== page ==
Is a Job Description Always Necessary?

As an IT recruiter, I thrive on the challenge of finding the right candidate for roles that are not defined or have a fluid nature. These roles offer an opportunity to work closely with the hiring manager and other team members to gain a deep understanding of the job's purpose and expectations. It's a chance to think outside the box and identify candidates who might not fit the typical job description but possess the right skills and experience to excel in the role.



One of the biggest advantages of not having a job description is the flexibility it offers. It allows the company to tailor the role to the candidate's strengths, rather than trying to fit a candidate into a predefined job description. This approach can lead to greater job satisfaction, as the candidate feels more aligned with the role's purpose and is better equipped to contribute to the company's success.



Additionally, not having a job description can be a sign of a company that is open to innovation and experimentation. It's an indication that the company is willing to take risks and try new things, which can lead to greater creativity and a more dynamic work environment.



That being said, it's important to note that not having a job description doesn't mean that there are no expectations or responsibilities. It's essential to have a clear understanding of the job's purpose and requirements to ensure that the candidate's skills and experience align with the company's needs. This can be achieved through open communication and ongoing feedback between the candidate and the hiring manager.

To ensure that the purposes and needs of the role are clearly defined, it's important to have open and ongoing communication between the hiring manager, the candidate, and other relevant stakeholders. This can involve discussing the role's purpose, goals, and expectations, as well as any specific skills or experience that are required. It can also involve seeking feedback from the candidate and other team members to ensure that the role is meeting their needs and expectations.


Skills and Experience

In addition to communication, it can be helpful to develop a document that outlines the key responsibilities, expectations, and requirements of the role. This can be used as a reference point for the hiring manager, the candidate, and other team members to ensure that everyone is on the same page.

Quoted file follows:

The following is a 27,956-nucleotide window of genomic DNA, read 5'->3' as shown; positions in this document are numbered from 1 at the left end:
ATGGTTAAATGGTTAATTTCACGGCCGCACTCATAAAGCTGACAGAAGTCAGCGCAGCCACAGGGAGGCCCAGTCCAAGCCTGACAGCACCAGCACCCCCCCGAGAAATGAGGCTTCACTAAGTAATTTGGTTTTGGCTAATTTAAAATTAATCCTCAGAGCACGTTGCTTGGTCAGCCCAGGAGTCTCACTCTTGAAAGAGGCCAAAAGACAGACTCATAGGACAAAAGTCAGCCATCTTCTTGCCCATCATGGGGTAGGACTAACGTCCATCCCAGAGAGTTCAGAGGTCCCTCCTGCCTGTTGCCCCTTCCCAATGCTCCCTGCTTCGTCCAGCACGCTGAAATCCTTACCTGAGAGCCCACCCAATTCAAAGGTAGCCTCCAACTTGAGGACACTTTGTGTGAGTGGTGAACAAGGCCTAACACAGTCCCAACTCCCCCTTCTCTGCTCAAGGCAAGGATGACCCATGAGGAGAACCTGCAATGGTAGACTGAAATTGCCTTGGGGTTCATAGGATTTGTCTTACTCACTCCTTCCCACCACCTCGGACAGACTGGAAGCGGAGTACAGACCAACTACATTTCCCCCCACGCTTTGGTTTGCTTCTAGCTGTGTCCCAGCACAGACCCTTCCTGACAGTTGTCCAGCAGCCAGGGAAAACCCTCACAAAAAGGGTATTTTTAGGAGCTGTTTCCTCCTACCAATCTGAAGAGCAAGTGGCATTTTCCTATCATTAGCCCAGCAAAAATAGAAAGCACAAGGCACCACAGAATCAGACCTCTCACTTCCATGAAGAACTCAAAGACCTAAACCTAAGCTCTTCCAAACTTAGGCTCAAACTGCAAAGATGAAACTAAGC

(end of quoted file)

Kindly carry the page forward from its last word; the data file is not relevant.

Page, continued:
Another important consideration is to identify the core competencies that the candidate must possess to excel in the role. This can involve developing a list of skills, experiences, and traits that are essential for success in the position. By identifying these competencies, you can better assess the candidate's fit for the role and ensure that they have the necessary skills and experience to excel.


Key Questions

When partnering with a company that does not have a job description, it's important to ask questions that can help you understand the role's purpose and requirements. Some questions that can be helpful to ask include:

  • What is the main objective of the role?
  • What are the key responsibilities and duties of the role?
  • What are the expectations for the candidate in the first few months on the job?
  • What specific skills and experience are required to excel in the role?
  • What are some challenges that the candidate may face in the role?

By asking these questions and seeking input from the hiring manager and other team members, you can gain a better understanding of the role and identify the right candidate for the job.


Case Study

In my recent experience, I partnered with two businesses that did not have a complete job description when they came to me. One of them was looking for a Transformation Programme Manager, and the other was seeking an Implementation and IT Training Manager. In both cases, we had in-depth discussions about the roles and the ideal candidate's background, and I was able to help identify and place the right candidates. The Transformation Programme Manager was responsible for overseeing a significant change initiative within the company, while the Implementation and IT Training Manager was responsible for leading the implementation of a new software system and ensuring that all employees were trained on its use. Both roles required a combination of technical expertise, project management skills, and the ability to work collaboratively with multiple stakeholders. By taking the time to understand the company's needs and expectations for these roles, I was able to successfully place candidates who were well-suited for the positions.

I personally love working with clients on roles without a job description. Understanding my client’s needs, the purpose of the role and where they see it developing. Taking this information to the market and finding candidates that align with what the business is trying to accomplish. I pride myself on my communication skills, ensuring I have a clear understanding of the needs of both parties. Providing these bespoke solutions for my clients is the best part of my role and helps cement strong partnership with the businesses and relationships with the candidate's.


Not all roles will be this in depth, I think it depends on the role and the business. However, I know some recruiters will steer clear of these roles, fearing that the clients don’t know what they want. Helping them work out what they need is part of the process and for me proves how well you listen, listening to needs and the purpose will determine your success.

Posted by: Melanie Davidson